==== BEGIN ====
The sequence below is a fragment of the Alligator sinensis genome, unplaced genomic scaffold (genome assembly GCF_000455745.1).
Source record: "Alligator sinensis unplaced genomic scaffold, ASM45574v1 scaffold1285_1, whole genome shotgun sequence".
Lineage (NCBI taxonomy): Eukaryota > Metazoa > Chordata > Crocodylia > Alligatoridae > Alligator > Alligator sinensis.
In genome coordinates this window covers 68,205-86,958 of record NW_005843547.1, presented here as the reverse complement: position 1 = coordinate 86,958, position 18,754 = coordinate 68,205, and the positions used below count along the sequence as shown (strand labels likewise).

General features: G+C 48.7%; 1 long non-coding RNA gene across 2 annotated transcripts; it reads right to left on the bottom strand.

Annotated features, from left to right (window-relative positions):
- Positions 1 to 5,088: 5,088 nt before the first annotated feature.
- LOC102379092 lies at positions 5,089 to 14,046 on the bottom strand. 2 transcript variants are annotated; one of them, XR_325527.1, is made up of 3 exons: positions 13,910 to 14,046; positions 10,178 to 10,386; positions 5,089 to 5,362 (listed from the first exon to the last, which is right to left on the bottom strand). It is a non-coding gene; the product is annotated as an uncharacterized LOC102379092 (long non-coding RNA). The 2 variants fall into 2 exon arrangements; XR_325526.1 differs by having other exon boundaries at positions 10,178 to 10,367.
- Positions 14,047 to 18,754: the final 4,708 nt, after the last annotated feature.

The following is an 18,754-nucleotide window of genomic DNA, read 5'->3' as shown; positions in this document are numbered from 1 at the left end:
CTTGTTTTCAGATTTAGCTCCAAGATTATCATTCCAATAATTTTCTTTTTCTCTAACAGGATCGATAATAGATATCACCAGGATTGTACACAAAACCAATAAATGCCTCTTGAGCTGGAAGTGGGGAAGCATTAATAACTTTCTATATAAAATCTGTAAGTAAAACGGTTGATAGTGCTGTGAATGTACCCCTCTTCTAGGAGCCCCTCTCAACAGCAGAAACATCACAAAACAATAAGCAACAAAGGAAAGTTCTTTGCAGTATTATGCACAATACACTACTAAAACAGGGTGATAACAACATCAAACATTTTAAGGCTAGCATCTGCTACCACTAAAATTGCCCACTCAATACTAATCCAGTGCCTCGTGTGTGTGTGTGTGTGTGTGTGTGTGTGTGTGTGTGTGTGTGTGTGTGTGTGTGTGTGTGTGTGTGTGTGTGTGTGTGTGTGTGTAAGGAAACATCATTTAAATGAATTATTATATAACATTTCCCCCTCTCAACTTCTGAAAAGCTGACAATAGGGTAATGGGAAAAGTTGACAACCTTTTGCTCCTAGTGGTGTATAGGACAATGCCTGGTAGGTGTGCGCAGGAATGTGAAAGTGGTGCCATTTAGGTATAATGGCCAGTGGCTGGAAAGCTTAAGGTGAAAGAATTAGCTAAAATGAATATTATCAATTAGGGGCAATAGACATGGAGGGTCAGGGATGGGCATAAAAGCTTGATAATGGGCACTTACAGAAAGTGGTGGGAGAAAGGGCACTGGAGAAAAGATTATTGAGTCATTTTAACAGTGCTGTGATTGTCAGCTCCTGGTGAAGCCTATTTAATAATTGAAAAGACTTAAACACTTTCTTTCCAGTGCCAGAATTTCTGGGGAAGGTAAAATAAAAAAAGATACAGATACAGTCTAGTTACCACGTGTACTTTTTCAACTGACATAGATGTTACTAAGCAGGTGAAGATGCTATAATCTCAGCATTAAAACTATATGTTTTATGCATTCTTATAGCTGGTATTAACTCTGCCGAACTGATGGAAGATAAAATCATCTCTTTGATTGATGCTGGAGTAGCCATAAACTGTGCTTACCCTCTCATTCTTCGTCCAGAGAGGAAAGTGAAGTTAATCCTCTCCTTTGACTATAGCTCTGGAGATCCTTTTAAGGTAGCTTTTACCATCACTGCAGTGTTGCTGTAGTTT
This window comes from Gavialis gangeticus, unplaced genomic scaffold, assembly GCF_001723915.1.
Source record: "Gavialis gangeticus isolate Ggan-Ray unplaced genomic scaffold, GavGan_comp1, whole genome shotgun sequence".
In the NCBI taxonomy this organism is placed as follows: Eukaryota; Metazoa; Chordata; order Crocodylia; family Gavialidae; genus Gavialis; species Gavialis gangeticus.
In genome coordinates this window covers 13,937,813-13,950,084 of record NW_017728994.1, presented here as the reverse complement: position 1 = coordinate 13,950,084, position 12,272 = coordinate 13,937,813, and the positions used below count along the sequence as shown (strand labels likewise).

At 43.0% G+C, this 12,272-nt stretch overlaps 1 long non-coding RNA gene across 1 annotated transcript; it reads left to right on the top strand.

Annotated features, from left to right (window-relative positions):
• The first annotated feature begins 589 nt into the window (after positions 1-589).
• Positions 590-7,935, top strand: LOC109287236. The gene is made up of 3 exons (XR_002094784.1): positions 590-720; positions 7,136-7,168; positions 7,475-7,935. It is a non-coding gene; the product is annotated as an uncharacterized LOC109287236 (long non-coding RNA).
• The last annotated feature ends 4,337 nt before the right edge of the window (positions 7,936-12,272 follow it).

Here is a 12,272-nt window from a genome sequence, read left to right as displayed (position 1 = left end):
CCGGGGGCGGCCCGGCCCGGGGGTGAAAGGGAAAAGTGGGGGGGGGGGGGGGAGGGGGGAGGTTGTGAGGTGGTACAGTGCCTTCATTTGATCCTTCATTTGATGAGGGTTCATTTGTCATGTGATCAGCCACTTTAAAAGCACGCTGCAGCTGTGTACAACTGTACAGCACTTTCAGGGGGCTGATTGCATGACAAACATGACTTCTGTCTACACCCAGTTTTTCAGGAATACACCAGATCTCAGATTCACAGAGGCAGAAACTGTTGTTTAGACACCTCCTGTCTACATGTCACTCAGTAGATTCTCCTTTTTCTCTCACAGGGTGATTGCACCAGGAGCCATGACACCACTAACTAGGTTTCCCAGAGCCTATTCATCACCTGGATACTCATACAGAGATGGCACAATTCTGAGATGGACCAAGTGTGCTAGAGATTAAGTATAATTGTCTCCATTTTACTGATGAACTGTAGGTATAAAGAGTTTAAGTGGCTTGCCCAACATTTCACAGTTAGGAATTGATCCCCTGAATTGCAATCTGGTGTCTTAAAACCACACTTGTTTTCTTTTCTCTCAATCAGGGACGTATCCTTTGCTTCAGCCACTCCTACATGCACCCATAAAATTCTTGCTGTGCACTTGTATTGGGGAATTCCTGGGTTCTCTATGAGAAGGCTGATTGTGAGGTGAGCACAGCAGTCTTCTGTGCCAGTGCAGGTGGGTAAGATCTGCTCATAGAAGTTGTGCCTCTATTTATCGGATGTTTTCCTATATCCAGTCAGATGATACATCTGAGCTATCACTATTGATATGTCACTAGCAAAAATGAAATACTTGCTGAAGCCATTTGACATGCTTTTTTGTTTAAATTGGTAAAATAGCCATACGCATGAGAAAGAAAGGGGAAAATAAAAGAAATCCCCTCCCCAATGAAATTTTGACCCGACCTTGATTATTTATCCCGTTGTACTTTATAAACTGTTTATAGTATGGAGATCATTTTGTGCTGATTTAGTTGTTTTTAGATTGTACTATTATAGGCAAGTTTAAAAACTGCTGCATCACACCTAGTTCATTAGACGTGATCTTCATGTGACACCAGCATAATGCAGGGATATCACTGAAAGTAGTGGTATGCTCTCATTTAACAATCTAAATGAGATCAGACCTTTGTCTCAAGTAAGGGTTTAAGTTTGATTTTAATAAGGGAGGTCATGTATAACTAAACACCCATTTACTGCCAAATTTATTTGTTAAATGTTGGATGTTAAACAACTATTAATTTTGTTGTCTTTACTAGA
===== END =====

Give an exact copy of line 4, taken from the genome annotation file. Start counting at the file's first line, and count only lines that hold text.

In genome coordinates this window covers 68,205-86,958 of record NW_005843547.1, presented here as the reverse complement: position 1 = coordinate 86,958, position 18,754 = coordinate 68,205, and the positions used below count along the sequence as shown (strand labels likewise).